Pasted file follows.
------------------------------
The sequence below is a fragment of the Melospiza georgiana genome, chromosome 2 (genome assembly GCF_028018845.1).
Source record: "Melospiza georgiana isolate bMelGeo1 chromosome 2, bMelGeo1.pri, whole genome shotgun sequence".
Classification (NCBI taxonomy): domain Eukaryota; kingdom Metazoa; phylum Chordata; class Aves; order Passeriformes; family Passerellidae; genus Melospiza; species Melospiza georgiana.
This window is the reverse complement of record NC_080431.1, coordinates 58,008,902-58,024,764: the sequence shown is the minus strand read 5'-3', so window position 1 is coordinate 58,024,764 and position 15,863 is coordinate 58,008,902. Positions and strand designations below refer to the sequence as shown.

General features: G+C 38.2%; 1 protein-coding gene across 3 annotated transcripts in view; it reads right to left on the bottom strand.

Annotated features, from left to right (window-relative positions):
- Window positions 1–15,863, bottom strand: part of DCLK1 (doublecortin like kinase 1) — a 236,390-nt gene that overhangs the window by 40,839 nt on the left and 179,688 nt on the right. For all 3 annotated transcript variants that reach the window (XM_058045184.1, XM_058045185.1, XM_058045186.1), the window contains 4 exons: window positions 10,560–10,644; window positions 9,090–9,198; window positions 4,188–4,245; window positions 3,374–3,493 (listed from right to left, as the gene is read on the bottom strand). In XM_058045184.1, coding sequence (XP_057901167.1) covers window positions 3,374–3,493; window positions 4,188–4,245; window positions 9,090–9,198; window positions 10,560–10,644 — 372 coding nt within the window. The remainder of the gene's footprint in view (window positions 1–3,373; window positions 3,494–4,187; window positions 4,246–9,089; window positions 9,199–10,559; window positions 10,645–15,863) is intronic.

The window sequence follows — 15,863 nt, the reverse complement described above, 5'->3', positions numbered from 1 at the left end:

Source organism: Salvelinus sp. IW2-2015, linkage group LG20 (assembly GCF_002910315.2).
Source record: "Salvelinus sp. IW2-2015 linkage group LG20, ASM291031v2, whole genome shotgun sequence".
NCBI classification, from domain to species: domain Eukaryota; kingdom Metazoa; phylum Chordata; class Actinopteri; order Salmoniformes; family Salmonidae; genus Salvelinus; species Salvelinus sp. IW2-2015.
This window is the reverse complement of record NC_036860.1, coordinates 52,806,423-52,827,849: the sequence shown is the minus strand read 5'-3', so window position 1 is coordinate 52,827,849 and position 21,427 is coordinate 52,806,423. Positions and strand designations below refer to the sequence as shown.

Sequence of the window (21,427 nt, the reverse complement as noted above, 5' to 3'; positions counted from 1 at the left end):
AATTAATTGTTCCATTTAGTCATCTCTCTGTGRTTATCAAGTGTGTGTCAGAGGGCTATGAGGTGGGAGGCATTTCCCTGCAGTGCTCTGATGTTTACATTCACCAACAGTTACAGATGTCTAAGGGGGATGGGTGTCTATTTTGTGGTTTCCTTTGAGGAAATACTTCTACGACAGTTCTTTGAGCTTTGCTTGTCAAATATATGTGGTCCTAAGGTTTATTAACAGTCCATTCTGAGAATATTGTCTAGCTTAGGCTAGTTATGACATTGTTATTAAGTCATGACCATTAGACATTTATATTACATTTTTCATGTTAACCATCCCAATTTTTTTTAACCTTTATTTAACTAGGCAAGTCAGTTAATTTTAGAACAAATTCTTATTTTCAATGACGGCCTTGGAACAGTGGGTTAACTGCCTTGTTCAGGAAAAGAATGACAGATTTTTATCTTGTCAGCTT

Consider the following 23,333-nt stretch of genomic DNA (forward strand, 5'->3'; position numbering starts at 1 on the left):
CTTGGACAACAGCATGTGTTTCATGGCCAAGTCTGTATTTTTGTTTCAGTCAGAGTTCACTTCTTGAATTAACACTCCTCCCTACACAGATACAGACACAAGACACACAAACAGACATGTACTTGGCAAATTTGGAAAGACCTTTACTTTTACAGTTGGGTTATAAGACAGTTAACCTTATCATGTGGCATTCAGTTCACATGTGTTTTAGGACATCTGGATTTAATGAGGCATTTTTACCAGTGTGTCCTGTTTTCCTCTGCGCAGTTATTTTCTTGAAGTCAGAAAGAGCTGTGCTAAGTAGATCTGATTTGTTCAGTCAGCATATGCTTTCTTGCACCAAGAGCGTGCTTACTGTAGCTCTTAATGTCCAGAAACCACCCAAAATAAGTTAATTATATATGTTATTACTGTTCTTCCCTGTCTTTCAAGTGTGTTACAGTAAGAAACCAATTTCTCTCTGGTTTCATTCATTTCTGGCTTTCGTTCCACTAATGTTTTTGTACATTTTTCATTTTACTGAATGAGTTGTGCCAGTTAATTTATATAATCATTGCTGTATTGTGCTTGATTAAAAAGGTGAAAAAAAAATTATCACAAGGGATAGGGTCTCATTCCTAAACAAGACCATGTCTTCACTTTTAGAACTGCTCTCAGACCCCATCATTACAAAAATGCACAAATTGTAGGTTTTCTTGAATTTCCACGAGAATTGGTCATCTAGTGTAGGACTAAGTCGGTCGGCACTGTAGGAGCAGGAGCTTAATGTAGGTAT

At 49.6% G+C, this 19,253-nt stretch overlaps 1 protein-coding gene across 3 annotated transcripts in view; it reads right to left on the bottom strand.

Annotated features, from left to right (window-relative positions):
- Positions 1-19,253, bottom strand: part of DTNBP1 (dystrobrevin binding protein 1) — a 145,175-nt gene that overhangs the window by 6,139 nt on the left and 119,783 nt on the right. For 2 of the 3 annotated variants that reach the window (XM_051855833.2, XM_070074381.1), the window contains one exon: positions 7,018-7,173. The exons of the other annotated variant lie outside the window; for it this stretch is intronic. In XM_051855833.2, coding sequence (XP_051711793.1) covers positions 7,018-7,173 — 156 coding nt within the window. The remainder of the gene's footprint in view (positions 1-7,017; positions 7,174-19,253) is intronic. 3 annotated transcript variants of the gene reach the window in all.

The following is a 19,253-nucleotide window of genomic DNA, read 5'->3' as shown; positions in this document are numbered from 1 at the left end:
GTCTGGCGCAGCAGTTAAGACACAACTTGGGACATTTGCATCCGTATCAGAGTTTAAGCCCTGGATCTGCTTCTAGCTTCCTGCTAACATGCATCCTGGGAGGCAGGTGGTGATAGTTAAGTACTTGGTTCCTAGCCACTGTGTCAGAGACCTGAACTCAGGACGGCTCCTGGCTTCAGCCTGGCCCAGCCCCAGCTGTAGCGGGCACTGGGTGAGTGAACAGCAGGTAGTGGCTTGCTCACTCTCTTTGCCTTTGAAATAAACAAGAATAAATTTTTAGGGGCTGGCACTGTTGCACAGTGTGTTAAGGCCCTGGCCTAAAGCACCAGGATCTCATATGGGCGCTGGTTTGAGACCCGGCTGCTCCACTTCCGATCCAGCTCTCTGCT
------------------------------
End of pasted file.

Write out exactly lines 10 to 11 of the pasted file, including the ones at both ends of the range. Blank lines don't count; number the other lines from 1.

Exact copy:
Source record: "Salvelinus sp. IW2-2015 linkage group LG20, ASM291031v2, whole genome shotgun sequence".
NCBI classification, from domain to species: domain Eukaryota; kingdom Metazoa; phylum Chordata; class Actinopteri; order Salmoniformes; family Salmonidae; genus Salvelinus; species Salvelinus sp. IW2-2015.